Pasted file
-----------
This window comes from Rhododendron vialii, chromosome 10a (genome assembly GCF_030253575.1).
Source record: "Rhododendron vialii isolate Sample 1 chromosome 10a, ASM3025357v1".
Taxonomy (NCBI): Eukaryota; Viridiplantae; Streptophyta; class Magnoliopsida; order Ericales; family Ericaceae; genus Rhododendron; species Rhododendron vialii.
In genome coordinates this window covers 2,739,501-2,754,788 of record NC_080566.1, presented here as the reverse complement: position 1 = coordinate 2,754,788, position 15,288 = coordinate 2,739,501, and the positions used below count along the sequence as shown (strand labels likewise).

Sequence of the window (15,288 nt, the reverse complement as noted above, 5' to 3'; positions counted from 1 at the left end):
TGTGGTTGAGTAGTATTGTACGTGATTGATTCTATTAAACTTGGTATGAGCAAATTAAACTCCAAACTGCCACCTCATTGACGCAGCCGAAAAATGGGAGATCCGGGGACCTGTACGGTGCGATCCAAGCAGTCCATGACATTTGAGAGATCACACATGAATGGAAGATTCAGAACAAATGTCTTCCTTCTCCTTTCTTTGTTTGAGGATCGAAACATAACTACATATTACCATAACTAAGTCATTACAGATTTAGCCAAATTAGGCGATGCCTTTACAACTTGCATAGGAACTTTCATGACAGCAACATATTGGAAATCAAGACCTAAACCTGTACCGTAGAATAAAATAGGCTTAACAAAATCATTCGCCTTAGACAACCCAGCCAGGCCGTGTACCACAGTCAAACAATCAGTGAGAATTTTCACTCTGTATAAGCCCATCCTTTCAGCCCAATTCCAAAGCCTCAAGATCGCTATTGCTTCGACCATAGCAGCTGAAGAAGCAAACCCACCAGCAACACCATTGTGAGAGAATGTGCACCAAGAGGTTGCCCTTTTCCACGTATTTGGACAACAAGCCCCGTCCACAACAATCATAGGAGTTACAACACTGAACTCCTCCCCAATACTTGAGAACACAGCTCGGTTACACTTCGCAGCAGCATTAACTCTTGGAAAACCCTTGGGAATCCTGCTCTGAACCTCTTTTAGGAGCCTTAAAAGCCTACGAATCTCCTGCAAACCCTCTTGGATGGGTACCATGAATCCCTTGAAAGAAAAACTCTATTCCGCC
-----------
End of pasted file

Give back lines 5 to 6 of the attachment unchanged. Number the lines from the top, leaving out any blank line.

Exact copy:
Sequence of the window (15,288 nt, the reverse complement as noted above, 5' to 3'; positions counted from 1 at the left end):
TGTGGTTGAGTAGTATTGTACGTGATTGATTCTATTAAACTTGGTATGAGCAAATTAAACTCCAAACTGCCACCTCATTGACGCAGCCGAAAAATGGGAGATCCGGGGACCTGTACGGTGCGATCCAAGCAGTCCATGACATTTGAGAGATCACACATGAATGGAAGATTCAGAACAAATGTCTTCCTTCTCCTTTCTTTGTTTGAGGATCGAAACATAACTACATATTACCATAACTAAGTCATTACAGATTTAGCCAAATTAGGCGATGCCTTTACAACTTGCATAGGAACTTTCATGACAGCAACATATTGGAAATCAAGACCTAAACCTGTACCGTAGAATAAAATAGGCTTAACAAAATCATTCGCCTTAGACAACCCAGCCAGGCCGTGTACCACAGTCAAACAATCAGTGAGAATTTTCACTCTGTATAAGCCCATCCTTTCAGCCCAATTCCAAAGCCTCAAGATCGCTATTGCTTCGACCATAGCAGCTGAAGAAGCAAACCCACCAGCAACACCATTGTGAGAGAATGTGCACCAAGAGGTTGCCCTTTTCCACGTATTTGGACAACAAGCCCCGTCCACAACAATCATAGGAGTTACAACACTGAACTCCTCCCCAATACTTGAGAACACAGCTCGGTTACACTTCGCAGCAGCATTAACTCTTGGAAAACCCTTGGGAATCCTGCTCTGAACCTCTTTTAGGAGCCTTAAAAGCCTACGAATCTCCTGCAAACCCTCTTGGATGGGTACCATGAATCCCTTGAAAGAAAAACTCTATTCCGCC